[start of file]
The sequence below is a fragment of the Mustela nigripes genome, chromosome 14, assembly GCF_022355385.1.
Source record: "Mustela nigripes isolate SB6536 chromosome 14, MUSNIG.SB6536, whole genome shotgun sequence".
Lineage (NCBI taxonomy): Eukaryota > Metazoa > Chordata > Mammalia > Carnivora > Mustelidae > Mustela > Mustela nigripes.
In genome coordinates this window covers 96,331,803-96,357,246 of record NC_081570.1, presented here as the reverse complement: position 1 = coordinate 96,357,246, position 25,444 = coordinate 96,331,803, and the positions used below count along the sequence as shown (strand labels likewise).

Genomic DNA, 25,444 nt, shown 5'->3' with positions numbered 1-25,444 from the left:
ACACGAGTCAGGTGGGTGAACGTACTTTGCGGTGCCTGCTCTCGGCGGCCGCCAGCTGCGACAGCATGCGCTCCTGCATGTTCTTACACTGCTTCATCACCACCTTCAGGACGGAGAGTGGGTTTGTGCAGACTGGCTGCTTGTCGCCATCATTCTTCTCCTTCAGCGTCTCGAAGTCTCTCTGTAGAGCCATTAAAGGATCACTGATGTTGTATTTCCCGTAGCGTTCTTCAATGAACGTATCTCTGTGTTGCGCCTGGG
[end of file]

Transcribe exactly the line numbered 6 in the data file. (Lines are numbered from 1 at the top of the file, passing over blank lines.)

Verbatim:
ACACGAGTCAGGTGGGTGAACGTACTTTGCGGTGCCTGCTCTCGGCGGCCGCCAGCTGCGACAGCATGCGCTCCTGCATGTTCTTACACTGCTTCATCACCACCTTCAGGACGGAGAGTGGGTTTGTGCAGACTGGCTGCTTGTCGCCATCATTCTTCTCCTTCAGCGTCTCGAAGTCTCTCTGTAGAGCCATTAAAGGATCACTGATGTTGTATTTCCCGTAGCGTTCTTCAATGAACGTATCTCTGTGTTGCGCCTGGG